Monday, May 28, 2012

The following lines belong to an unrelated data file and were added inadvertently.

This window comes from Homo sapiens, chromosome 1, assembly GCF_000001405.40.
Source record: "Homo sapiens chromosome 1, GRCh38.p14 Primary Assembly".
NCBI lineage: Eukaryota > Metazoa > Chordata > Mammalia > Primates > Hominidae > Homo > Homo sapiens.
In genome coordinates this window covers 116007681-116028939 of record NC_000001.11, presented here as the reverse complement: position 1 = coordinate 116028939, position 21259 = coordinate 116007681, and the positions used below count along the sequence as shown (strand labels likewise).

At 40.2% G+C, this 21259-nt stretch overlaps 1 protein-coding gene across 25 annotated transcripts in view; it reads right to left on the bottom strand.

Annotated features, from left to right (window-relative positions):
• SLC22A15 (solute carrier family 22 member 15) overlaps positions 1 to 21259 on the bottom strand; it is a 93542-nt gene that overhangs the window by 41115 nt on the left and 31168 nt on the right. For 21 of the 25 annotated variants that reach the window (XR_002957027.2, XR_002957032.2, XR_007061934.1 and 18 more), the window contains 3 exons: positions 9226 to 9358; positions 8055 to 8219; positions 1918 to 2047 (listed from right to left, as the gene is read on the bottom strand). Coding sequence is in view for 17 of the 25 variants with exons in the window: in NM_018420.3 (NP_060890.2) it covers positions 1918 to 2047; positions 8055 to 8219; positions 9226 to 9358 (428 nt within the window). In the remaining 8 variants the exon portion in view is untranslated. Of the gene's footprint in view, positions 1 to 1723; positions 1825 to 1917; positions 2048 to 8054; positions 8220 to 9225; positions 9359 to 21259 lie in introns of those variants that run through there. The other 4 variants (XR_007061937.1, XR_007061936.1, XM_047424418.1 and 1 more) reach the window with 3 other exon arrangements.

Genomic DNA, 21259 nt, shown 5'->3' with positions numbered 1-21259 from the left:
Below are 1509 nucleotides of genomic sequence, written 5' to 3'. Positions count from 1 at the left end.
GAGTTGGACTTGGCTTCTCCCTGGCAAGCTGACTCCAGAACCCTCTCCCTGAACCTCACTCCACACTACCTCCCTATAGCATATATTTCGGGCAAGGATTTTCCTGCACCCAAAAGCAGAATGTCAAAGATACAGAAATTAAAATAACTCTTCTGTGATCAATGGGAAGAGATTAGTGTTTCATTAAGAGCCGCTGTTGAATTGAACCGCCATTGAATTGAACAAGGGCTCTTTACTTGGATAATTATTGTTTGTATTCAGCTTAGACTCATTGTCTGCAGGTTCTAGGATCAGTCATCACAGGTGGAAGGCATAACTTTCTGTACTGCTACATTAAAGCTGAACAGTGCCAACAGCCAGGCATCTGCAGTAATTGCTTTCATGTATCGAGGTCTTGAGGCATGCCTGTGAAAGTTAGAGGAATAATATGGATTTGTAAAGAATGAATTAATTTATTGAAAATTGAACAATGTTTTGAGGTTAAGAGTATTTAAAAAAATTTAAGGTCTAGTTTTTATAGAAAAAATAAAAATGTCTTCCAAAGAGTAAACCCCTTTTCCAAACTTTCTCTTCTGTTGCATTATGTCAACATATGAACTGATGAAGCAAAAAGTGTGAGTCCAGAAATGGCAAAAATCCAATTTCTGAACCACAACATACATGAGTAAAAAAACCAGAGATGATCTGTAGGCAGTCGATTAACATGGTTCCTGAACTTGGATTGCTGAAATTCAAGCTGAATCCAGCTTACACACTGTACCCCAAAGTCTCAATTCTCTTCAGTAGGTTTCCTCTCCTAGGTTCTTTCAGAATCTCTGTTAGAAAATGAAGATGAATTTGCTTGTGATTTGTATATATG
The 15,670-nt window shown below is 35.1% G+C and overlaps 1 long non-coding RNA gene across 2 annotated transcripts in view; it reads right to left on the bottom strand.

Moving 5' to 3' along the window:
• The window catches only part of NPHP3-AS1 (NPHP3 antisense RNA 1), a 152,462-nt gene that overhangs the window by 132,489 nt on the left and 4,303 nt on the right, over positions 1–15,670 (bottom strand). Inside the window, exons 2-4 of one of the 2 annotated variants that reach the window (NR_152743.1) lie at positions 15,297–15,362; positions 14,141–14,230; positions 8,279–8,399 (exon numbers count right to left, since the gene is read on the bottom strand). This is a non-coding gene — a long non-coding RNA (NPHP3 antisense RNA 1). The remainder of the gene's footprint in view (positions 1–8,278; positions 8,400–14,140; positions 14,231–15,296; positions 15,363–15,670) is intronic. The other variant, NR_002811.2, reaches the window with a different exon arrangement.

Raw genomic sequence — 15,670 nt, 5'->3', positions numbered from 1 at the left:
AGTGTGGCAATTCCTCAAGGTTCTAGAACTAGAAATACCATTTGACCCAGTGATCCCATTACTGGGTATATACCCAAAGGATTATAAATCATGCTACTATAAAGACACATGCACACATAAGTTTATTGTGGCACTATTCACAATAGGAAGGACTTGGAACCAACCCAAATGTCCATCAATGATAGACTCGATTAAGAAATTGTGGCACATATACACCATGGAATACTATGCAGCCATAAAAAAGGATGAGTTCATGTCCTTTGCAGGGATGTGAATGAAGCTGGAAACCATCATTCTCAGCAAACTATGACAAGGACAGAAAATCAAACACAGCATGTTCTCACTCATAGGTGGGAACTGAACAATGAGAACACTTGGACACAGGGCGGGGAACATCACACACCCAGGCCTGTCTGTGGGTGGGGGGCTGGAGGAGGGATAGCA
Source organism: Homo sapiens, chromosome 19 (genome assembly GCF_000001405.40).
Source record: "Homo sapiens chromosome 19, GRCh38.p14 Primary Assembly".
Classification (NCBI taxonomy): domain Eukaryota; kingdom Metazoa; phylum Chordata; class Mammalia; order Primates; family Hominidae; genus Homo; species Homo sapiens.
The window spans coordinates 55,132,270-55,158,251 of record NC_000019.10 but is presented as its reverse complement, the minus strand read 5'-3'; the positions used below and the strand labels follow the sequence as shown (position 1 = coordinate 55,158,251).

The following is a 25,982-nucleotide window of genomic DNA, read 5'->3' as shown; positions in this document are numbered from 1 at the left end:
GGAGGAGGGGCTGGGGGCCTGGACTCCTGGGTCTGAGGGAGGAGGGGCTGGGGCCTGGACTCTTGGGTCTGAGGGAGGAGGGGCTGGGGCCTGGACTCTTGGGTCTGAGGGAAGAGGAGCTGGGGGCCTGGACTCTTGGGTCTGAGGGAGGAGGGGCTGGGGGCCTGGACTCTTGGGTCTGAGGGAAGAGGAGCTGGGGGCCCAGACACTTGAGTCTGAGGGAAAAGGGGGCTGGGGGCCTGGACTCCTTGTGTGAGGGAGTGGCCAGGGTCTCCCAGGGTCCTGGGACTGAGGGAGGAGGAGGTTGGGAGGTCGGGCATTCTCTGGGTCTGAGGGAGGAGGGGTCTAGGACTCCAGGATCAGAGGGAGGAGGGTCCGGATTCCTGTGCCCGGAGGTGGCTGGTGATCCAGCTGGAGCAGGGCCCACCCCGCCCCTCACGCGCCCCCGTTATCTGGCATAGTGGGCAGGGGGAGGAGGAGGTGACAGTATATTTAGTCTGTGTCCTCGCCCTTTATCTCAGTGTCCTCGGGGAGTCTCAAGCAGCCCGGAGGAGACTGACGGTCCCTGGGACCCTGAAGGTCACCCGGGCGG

Dario Franchitti might have won the Indy 500, but Team Reed won in the kid sweepstakes this year when we got to keep Alex Ogden for most of the holiday weekend. Alison and Alex have been pals since their Day Nursery days and they're just hilarious to be around. They have a lot of common interests - video games, Harry Potter, anything involving bouncing, water sports and even (gulp) guns that shoot soft darts and bee bees. They call each other when they get too far a field of the truth when recounting stories and they back each other up when they're trying to wheedle their way toward something. I fall for the one-two punch of Alison's plea and Alex's sweet smile almost every time. The captain is a harder sell. But they get him, too. We got Alex on Saturday. I was finishing up another weeding/mowing tour of duty and Alison was wasting energy practicing her TaeKwonDo kicks in between cartoons while she awaited his arrival. Jeff was off fixing an issue with his Friday surprise for me. (more on that later.) So I'm in the yard, dripping with sweat and covered in yard waste and dirt when Karin, Dale and Hannah show up. Alison runs out, grabs Alex and they disappear into the house with a "See ya later." The Ogdens depart for their various parts unknown and I finish up in the yard. Not a peep do I hear from Ali and Alex. I did have the presence of mind to tell them not to play with Alex's BB gun without Jeff or me around. "Awww Mom." We were planning a trip to Jasonville to celebrate Acacia's high school graduation, but we were stalled a bit. I'd spent the day at work for our annual Derby Day. My team had a Hunger Games them and once again we were robbed by the judges and didn't win. But we had fun. Ali had tattooed me up so I could look like Glimmer, a character who gets killed but does a lot of killing herself before her tracker-jacker end. I guess I had stolen my boss's crossbow as one of my props. It might have contributed to our loss, but it was totally in my character's character. (Not my own, of course...) Anyway, I'm coming home from work, sweaty, tattooed and wearing braids when I check on Jeff and Ali. "What's up?' "Well, I'm here talking to Jen about a Mustang convertible," he said. At first I thought he was talking about Auntie Jen. But no. We'd been talking about trading in our Honda. It had served its time well. But I hadn't really thought he was so close to it. We'd even talked about my hope and dream of one day having a convertible again. I'd gotten to fat when pregnant with Alison to fit into my Honda del Sol. For 11 years now, I've been driving "mom" cars. I'm happy being a mom. Love it, actually. But mom cars are like mom jeans. You might need them, but you don't really want them. I have managed to escape the minivan, which might have ground my spirit right into the ground, so there's that. Anyway, Jeff says he doesn't need me and that he and Ali will continue to shop. So I bike up to the gym to work out. I deliver a sno-cone maker to my friend Tina. I recycle. I start a little laundry. No word from Jeff and Ali. I decide I'll shower because now I'm really gross. I've sweated off some of the tattoo and even I can smell myself. "Hey, will you bring up your Honda key?" Jeff asks. "Uh. I'm kind of gross." TruWorth was thinking after an afternoon of Jeff negotiating over our trade-in, the price of the new (to us) car and the reason for us getting it. I'm certain she was not expecting the Sharpie-tatted, sweaty mess of a short girl who arrived. TruWorth is a little too close to the Fishers/Carmel area for me to have arrived the way I was. But in true sales fashion, she regrouped and carried on. Jeff had whittled the choices to three -- 2 on this lot and another in a different direction. Ali wanted the blue one. The red on had a camel top, which offended her artistic sensibilities. The white one was newer but the seats were configured differently and not for short girls. All of them were amazing to me, so it was an easy choice. We bring home the blue one. Ali rides home with me and is introduced to the joys of the open air, the feel of wind whipping knots in your hair and the sound of shifting gears. I know she's calculating how long it will be before she is behind the wheel. Thirty minutes after we get home, Jeff sees fluid under the car. The captain was in full consumer rage. He vents his frustration. He crawls under the car. He fingers the fluid. He smells the fluid. He vents some more. He calls the sales manager, who has, of course gone home for the holiday weekend. The long story short is that a clamp on the radiator hose had come off. It was fixed the next day at no cost to us and we were off to the graduation party. TruWorth proved to be worthy. As we get into the car, Alison asks who's driving. "Oh man," she says, looking at Alex. "I'm scared to death." Jeff was sure we'd get a ticket, but so far, it hasn't happened. It's been years since I drove a stick shift and we've had some jumpy moments. But so far its been so very good. The graduation party was fun. Except for when they found a snake skin and the wind made it move and I thought it was alive. Or the reminder of the time a nest of snakes fell into Nancy's pool. Everything else was way better than that... Yesterday morning we went to SkyZoneSports again and jumped around. I stopped drinking one hour before and visited the ladies room twice before I ventured out...) Later that afternoon, I was waiting in the car with the kids with Jeff who was getting sunblock at CVS when they got into a hitting war. This is something my brothers did and there was often collateral damage. Ali and Alex's version is punctuated with giggles in between but they were hitting each other so hard, I swear I felt it. At one point I reminded them that if they had to do this kind of thing, they had to have rules. "No hitting above the neck." "You are some kind of parent," Alex said, right before giving Ali a chop to the leg. She punched him in the gut. They howled with laughter.